Burse assembled a combo with saxophone, bass, and drums for a lengthy recording session in 1939, and added a very rock-and-roll sounding piano when invited to record for Sam Phillips's fledgling record label in 1950. But by that time, he was at least twice the age of a typical recording star, and Phillips decided to focus on younger talent. Burse kept on doing his thing, recording with Will Shade for field researchers like Sam Charters and Alan Lomax, until his death in 1965.

Charlie Burse was laid to rest in Rose Hill Cemetery in Memphis, without a headstone. The Mt. Zion Memorial Fund is in touch with his daughter and grandchildren as well as the current owners of the cemetery, which was abandoned and unmaintained for years. Your donation will help install a memorial at the cemetery and organize a dedication ceremony, to give Burse some long overdue recognition as a singular talent and a key piece of American music history.


In the documentary American Epic (
Will Shade and Charlie Burse are featured performing in Memphis. 
Congratulations to all those who won a Grammy.  

The two enjoyed a brief resurgence toward the end of their lives due to their rediscovery in 1956 by Samuel Charters, who, later in 1963, recorded their final collaboration, Beale Street Mess-Around.  This video is from the 1958 television program, "Blues Street."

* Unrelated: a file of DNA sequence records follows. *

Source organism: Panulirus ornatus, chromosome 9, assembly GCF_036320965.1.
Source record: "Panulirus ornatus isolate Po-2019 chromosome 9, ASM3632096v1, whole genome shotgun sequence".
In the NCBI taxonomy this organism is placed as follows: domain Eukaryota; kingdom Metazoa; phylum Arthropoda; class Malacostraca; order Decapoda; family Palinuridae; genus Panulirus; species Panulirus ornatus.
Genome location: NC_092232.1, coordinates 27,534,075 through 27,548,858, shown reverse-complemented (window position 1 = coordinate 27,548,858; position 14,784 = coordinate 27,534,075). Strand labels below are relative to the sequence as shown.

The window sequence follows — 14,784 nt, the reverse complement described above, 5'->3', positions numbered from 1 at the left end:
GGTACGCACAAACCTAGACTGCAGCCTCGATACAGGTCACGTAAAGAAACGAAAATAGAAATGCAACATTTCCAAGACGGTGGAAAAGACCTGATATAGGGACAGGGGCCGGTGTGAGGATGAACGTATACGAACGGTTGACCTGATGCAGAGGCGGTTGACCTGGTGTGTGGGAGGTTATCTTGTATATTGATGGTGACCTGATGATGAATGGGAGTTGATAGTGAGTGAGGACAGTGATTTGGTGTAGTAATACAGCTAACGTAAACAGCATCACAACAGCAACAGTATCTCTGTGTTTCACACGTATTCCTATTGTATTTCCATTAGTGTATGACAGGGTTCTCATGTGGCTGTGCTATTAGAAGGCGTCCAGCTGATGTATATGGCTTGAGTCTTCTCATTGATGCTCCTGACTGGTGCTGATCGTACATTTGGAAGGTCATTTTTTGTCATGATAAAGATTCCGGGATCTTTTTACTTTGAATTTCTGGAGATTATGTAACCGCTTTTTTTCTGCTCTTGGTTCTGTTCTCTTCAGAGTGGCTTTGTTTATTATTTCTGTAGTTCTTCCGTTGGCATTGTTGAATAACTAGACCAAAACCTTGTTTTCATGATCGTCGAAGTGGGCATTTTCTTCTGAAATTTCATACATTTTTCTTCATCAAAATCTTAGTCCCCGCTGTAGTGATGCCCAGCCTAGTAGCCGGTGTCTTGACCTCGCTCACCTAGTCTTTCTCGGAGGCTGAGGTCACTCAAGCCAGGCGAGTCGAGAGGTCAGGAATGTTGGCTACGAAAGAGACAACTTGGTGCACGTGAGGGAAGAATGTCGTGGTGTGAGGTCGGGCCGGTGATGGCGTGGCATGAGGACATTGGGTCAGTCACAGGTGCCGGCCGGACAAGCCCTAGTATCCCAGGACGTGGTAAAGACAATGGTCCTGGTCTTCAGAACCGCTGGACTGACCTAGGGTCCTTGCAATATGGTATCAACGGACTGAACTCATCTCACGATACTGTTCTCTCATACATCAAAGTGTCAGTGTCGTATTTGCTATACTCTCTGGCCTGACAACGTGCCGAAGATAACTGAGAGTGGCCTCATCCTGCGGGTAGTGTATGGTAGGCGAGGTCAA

"One night in February 1928, Son [Brimmer] was walking along Beale Street, stopping to say hello to friends, and dropping in most of the bars to keep warm. There was another recording session scheduled with Victor the next morning, back in the studios in the McCall Building. In one of the barrooms, Yardbirds, a man was entertaining in the back room. He played a four-string tenor guitar, using the swinging rhythms of country dances, rather than the blues rhythms that the six-string guitar players like Son used. He was short and thin, dressed in loud clothes, laughing as he sang. His name was Charlie Burse, a country musician from Decatur, Alabama. Son liked his playing and his singing and he asked Burse if he wanted to record the next morning. Burse was willing; so Son took him home and they rehearsed all night, while Jennie slept in the other room. Burse gave the band an excitement and style that it had never had before. His laughter on the shouted vocal duets he and Shade did became one of the band's trademarks. They stayed together for the rest of the band's recording activity, making a tour of Chicago, and recording hundreds of songs for several record companies. Their music and their blues compositions had a raucous quality and a rich vein of country humor…"